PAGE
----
Hello! My name is Caz Campbell. I’ve lived in Newbury most of my life, I’m a mum of two daughters who are 5 & 7 and I have three other job “hats”:  I teach baby massage, I’m an emotional coach and I’ve published a book focusing on happiness, kindness and calmness. It’s called “Donkey on a Waffle” and includes topics which I’m going to talk about in this blog. Feel free to join my free Facebook group: https://www.facebook.com/groups/818543508893746

What is Emotional Coaching?

I work using Neurolinguistic Programming (NLP) and Cognitive Behavioural Therapy (CBT) with mainly children and teenagers, but also adults. Every person is unique and has various moods or issues they want to work on, therefore every session is different and tailored to the client. A short explanation is that it’s about teaching young people how all feelings are fine to have, and these feelings are parts of us. However, sometimes we don’t want certain feelings to be so strong. So I teach lots of ways for us to understand and cope with feelings, using a creative, magic bag of things like drawing, stories, jigsaws and imagination that mainly comes from the client. For young children, we learn to use our feelings or “superpowers” such as brave, confident, happy, calm, self-worth etc to help us. With teenagers and adults it can be different language and analogies, but the basis is the same!

One of the main points which I love is that no child is bad, and no feeling is bad – every feeling is actually trying to help us in some way. It’s about empowering the client to work out how they’d like to change to make things better for themselves. 

Children are usually brilliant at expressing their emotions, and naming quite a few of them. As adults we learn to mask our emotions from others as well as ourselves, we tend to suppress and distract. The best thing we can do is be compassionate with ourselves and give unconditional permission to feel our feelings. When you feel safe enough to let your guard down, whether that’s alone or with someone you trust – you can focus on a situation, fully experience the feelings and may then be able to better understand why it hurts and what you want to do about it.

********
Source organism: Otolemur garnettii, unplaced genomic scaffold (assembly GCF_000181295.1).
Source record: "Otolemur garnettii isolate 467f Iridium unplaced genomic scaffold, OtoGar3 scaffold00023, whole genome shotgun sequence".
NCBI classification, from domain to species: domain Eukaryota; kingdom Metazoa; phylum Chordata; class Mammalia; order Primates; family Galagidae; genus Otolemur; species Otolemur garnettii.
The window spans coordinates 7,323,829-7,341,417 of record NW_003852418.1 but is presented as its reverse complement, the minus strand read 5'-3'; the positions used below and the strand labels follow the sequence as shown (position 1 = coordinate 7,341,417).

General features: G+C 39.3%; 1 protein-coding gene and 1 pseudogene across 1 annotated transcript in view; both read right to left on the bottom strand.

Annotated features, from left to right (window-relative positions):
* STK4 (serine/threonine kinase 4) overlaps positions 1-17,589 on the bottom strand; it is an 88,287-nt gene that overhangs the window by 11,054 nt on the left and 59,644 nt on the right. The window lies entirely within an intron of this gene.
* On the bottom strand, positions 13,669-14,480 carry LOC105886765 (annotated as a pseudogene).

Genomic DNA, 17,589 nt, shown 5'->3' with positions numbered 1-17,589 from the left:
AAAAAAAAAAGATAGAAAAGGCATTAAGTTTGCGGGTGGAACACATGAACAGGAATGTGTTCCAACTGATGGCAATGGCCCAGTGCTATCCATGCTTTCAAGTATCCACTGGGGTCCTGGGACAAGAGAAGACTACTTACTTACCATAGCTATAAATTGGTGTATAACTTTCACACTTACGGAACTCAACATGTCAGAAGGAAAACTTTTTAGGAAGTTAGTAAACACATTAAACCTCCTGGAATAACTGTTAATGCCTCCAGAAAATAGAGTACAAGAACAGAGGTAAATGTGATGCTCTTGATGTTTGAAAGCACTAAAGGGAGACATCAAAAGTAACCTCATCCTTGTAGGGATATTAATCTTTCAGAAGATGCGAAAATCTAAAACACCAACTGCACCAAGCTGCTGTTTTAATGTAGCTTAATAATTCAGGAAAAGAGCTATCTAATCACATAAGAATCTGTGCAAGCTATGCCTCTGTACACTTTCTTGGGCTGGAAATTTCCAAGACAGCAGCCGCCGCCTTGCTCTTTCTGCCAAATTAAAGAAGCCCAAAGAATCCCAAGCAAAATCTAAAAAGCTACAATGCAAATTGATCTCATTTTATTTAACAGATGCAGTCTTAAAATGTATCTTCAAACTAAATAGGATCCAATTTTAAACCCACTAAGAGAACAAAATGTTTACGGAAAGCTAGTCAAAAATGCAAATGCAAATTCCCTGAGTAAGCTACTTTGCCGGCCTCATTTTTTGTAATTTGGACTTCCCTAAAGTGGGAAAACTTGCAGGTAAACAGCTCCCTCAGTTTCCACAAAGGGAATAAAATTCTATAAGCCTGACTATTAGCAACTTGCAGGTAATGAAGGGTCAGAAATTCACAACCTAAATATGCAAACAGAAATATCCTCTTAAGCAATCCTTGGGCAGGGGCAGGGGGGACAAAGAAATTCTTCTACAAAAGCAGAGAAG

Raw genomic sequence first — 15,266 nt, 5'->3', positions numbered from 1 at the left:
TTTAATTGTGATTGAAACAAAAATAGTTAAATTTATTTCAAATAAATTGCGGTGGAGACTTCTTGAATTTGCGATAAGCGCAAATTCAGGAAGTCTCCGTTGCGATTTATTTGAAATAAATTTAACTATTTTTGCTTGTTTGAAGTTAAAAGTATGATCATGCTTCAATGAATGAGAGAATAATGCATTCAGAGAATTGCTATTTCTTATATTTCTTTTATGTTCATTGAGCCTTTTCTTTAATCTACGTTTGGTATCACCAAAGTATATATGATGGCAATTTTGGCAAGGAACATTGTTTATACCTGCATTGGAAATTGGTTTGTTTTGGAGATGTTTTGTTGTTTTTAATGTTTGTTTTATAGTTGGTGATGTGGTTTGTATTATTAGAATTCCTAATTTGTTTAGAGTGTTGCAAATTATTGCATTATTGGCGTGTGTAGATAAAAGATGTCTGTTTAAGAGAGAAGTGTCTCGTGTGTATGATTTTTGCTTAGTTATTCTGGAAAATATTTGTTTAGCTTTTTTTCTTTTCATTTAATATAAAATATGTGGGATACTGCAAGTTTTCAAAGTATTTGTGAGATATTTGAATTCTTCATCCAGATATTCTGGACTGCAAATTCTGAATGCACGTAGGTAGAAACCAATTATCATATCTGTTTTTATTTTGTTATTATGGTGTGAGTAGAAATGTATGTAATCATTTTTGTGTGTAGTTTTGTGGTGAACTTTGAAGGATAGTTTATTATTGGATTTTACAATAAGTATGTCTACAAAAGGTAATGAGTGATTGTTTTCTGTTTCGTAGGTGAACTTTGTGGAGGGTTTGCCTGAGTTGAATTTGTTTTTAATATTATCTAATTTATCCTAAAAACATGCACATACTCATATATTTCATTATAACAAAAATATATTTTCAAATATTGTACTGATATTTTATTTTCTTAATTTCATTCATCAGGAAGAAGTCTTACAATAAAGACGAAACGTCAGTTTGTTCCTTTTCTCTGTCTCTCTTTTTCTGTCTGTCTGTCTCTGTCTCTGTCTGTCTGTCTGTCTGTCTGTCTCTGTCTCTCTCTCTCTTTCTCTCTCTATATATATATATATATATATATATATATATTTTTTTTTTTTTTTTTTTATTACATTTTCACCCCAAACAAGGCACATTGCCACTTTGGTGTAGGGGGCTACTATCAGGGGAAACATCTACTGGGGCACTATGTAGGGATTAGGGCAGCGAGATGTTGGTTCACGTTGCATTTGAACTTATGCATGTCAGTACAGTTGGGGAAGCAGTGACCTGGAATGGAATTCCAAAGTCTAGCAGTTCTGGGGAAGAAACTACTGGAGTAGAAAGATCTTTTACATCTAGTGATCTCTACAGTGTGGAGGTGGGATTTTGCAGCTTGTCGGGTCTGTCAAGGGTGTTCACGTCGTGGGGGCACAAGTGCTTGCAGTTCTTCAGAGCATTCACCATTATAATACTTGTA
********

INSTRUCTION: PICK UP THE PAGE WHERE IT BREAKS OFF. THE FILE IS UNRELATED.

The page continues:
If you are feeling an emotion that you want to address, if you name it and admit it, it frees you up to do something about it. Describe a negative emotion in a word or two and it helps reduce that emotion. However, you don’t want to define yourself as that emotion, so you want to notice the feeling. Saying “I feel stressed” is healthier and more manageable than saying “I am stressed”.

An evolutionary approach reminds us that negative as well as positive emotions have value. E.g., It was useful for our ancestors to feel anxious about coming across a bear in a forest, as it mean they’d prepare better – smearing themselves in mud or planning a clever route.

Anxiety feels like a negative emotion but it can be useful. It shows you care about something and it can actually help motivate you.

However, you don’t want anxiety to be in control as it can be overwhelming and feel horrible, even debilitating. When learning to sing or in yoga, you’re told to breathe from your belly – called diaphragmatic breathing – and have relaxed but tall posture. Breathing and posture are great ways to calm anxiety down too – relaxing your body, all your muscles, and letting your belly go out and in, without your shoulders lifting or chest rising.

Anxiety can be heavily associated with control so it’s good to gain clarity on what you can and can’t control.

If you’d like to find out more about emotional coaching, my website is: www.happykindcalm.co.uk

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